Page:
For these past two days we have been rained on, steadily and heavily. Yesterday, happening to glance out the living room window, I noticed that the river had risen and was still rising, not to speak of flowing at an alarming rate. Uprooted logs, branches
and whole trees were racing down; even a few ducks looked like they were surfing.
Subsequently and within a few hours, the whole of cottage country - not just Haliburton County, but Bracebridge and Huntsville also - were in states of emergency. Everywhere
rivers were rising into peoples' homes, taking docks (like ours) boats and picnic tables, anything too close to water. We are lucky just to have our well covered in the high water, and to have to drink only bottled water for now until we can "shock" the well
into cleanliness again. (Don't ask)
How fast this can happen, is my thought today. How swiftly can people's lives be turned around, if not upside down. A single event, in a split second; a swift river, a day's rain. I am tending to think that the outer
world simply mirrors the inner world, and that swift and sudden changes can arise in that world too: thoughts we only vaguely noticed now build to flood size; sudden changes in behaviour, in thinking...suddenly we find ourselves catapulted to a new response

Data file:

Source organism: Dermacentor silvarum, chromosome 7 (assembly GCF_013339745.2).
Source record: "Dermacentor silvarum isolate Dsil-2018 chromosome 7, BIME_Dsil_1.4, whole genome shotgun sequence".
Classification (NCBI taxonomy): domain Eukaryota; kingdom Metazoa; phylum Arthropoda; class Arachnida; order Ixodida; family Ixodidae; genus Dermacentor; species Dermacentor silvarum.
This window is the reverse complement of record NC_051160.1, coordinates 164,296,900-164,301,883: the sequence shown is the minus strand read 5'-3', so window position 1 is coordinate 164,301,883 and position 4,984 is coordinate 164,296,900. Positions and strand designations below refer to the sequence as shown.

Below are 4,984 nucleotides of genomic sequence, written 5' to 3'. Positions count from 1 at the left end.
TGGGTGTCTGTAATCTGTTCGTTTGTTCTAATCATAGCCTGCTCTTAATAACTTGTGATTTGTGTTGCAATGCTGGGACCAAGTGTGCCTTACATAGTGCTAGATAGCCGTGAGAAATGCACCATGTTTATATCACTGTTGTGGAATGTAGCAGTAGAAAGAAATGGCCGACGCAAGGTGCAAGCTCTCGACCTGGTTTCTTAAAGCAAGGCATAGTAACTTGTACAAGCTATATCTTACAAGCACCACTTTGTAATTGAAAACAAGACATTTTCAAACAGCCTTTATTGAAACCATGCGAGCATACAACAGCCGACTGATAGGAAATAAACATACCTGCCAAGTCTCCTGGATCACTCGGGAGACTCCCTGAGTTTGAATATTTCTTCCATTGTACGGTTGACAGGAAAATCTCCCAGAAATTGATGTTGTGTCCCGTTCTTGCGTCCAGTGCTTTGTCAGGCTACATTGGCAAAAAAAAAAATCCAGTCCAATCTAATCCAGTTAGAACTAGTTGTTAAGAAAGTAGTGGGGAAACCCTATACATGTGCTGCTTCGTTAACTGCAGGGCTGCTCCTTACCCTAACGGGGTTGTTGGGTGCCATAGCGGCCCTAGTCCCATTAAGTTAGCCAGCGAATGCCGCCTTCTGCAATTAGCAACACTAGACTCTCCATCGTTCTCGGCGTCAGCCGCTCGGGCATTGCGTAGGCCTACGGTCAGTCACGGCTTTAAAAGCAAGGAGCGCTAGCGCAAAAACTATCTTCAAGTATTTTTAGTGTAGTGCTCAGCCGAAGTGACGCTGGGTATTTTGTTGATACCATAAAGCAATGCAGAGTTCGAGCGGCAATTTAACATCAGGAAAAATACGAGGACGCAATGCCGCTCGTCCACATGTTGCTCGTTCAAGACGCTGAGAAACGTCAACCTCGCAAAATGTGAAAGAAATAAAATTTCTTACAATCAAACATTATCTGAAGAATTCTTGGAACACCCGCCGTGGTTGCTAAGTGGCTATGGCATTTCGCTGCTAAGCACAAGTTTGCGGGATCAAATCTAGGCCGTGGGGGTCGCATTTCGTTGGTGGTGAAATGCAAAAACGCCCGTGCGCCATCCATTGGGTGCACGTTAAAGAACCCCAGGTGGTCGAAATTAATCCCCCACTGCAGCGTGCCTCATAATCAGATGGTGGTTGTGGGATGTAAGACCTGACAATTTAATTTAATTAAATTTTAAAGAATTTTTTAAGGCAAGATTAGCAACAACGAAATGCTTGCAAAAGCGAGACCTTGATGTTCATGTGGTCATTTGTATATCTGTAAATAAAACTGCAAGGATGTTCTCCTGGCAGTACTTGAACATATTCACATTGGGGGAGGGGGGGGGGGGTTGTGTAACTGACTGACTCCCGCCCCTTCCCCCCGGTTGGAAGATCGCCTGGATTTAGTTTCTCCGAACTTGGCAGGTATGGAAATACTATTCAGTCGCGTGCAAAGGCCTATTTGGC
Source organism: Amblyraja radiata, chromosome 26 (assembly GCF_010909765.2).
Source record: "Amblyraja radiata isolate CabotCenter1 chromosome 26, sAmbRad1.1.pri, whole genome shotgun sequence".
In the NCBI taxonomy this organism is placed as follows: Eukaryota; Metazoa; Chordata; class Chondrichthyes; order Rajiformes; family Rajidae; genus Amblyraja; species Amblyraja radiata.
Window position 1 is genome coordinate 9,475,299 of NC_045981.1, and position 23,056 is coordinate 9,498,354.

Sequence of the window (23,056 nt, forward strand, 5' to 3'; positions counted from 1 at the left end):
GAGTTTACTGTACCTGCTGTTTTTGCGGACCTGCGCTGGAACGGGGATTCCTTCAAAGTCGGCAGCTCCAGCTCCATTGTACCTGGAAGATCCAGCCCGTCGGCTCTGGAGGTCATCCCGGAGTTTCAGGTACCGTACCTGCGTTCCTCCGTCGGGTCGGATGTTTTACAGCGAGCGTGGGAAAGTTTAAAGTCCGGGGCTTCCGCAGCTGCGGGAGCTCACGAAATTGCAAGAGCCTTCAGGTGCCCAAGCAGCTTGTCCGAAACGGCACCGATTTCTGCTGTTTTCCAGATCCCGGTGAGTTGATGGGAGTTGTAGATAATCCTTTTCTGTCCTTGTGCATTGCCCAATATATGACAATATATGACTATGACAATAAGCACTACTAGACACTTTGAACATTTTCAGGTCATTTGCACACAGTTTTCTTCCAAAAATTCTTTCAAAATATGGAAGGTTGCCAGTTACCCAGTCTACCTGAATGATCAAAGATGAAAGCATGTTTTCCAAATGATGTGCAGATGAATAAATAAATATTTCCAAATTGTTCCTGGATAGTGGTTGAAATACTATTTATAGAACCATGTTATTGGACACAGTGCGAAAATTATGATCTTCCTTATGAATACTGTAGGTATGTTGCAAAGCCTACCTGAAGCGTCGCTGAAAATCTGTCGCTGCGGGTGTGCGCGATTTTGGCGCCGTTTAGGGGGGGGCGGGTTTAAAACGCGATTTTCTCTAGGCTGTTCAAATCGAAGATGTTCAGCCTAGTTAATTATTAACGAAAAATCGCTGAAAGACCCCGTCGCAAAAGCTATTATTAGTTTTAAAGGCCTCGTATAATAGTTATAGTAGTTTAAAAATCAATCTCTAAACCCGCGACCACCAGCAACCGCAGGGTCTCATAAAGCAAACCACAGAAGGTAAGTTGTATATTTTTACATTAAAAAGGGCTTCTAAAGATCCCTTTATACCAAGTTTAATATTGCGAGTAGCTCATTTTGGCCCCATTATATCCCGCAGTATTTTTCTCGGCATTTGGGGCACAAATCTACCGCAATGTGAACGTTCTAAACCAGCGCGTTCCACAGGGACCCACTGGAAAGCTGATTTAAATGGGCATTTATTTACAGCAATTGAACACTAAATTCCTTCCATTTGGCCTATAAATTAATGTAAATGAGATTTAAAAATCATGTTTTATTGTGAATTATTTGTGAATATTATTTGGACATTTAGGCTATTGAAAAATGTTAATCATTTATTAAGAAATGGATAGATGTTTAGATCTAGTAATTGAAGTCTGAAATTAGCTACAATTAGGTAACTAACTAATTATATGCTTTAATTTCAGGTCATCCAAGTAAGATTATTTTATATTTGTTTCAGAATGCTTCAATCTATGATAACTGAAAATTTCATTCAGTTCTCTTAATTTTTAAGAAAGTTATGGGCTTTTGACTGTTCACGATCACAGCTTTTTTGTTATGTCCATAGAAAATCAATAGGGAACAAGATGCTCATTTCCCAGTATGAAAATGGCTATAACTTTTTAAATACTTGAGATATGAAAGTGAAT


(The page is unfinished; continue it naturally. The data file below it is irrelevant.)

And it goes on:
arising from a shift in thnking we hardly noticed until it became flood size.
I believe that this is how new consciousness is rising in our world. It is small and bothersome at first; we don't take it seriously; we pooh-pooh and dismiss; but suddenly
(or at least in a very short time) what was unthinkable three years ago is being thought by a majority of people now, as if we always thought it. As the great theologian Paul Tillich so often taught "Being is dynamically oriented toward becoming...the dynamic
character of being implies the tendancy of everything to transcend itself and create new forms."
Just as the rivers of cottage country are suddenly rising to create new forms, so is our global thinking, made possible by the internet, the light and dark
that charcterizes our time in history. We will either fall behind in the flood, or follow the river, carried by current and foam, wave and wood. Our denial will not stop the flood, nor will our resistance bring us into light. Opening, tentatively stepping
into what-we-could-not-step-into-before: thus we participate in Being's becoming.